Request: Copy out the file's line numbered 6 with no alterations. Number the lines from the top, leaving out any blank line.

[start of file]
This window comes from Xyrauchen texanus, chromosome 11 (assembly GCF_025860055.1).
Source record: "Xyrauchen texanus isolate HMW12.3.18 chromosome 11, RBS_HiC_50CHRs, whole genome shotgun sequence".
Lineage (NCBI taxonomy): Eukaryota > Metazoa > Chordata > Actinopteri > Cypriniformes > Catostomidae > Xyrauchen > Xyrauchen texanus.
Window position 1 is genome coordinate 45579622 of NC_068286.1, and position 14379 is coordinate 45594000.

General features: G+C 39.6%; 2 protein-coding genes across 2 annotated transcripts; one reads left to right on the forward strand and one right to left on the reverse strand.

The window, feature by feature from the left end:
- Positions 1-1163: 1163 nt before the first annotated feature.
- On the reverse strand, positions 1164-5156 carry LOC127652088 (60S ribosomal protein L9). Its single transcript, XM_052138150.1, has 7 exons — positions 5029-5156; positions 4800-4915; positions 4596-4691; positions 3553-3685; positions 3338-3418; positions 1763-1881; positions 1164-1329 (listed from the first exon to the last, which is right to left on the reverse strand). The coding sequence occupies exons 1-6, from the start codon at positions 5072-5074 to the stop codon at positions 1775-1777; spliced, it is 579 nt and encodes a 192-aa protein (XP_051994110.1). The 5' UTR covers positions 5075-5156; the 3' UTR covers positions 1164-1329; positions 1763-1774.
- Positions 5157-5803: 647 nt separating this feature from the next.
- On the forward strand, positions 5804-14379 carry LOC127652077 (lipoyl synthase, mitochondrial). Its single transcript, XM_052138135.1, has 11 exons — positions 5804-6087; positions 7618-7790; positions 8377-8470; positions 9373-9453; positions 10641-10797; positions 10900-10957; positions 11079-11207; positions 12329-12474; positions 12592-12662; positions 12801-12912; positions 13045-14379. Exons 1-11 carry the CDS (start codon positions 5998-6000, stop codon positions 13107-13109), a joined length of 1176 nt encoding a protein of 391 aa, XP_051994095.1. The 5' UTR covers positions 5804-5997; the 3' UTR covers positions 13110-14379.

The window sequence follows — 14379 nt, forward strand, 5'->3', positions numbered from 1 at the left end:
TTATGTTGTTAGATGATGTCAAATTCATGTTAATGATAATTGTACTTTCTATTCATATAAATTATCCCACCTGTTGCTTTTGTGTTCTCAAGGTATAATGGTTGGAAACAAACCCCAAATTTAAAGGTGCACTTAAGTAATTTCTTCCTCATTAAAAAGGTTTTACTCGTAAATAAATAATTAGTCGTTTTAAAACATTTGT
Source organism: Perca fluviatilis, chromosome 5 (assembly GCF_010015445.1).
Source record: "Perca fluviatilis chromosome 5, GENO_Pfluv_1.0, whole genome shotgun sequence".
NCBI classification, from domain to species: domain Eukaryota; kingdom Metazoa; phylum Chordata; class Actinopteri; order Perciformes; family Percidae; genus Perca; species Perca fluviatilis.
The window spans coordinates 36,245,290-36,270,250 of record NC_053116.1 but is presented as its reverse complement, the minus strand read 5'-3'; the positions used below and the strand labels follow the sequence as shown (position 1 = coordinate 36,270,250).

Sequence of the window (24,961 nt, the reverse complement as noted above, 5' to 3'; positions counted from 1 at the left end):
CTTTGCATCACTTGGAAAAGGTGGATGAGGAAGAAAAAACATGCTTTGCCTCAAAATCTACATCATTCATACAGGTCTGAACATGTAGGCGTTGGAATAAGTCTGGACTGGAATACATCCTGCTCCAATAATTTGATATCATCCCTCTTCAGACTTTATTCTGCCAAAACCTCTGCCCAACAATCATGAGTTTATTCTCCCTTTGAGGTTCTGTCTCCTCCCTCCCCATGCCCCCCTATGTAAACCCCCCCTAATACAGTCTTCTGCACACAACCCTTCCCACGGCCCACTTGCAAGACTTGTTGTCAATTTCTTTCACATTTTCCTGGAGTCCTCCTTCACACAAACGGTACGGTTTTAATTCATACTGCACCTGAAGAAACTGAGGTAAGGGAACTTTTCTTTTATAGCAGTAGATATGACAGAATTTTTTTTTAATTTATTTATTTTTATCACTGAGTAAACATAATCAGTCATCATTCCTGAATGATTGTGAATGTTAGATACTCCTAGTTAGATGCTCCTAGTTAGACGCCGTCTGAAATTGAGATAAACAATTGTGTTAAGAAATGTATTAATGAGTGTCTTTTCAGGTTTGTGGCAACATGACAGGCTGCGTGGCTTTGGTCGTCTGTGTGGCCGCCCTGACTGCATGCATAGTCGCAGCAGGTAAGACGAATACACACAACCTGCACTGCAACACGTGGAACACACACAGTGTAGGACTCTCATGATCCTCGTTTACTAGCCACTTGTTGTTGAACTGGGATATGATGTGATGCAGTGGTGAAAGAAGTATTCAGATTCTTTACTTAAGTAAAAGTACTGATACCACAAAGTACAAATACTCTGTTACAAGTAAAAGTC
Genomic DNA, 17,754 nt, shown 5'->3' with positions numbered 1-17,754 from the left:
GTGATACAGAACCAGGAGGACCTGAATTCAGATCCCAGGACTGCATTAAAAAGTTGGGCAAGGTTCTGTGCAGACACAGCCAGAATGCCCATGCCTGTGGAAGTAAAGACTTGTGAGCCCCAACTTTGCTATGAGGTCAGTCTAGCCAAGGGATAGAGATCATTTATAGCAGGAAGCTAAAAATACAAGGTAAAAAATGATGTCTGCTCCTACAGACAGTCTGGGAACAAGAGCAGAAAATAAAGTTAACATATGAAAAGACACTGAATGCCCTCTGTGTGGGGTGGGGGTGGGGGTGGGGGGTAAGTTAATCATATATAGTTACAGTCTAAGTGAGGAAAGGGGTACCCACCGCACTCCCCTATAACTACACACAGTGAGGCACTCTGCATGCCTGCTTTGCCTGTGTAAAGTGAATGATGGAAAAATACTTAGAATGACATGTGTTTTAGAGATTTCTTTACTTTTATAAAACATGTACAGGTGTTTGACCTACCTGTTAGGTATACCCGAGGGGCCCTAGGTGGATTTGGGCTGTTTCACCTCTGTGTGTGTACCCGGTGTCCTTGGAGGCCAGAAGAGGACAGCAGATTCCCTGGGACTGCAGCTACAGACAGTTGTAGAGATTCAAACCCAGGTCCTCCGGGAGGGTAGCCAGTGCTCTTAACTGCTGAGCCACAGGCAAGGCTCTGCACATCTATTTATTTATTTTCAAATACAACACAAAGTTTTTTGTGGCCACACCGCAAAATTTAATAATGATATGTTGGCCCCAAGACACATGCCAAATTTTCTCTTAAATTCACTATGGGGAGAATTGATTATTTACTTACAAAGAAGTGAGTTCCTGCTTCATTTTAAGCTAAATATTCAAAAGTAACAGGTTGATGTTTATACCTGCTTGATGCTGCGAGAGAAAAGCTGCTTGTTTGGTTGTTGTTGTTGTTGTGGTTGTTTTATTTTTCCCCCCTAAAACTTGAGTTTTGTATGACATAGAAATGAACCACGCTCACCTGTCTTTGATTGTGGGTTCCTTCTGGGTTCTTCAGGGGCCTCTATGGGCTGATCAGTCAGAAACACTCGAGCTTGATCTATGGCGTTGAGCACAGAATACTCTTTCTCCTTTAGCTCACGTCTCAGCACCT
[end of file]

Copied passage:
The window, feature by feature from the left end: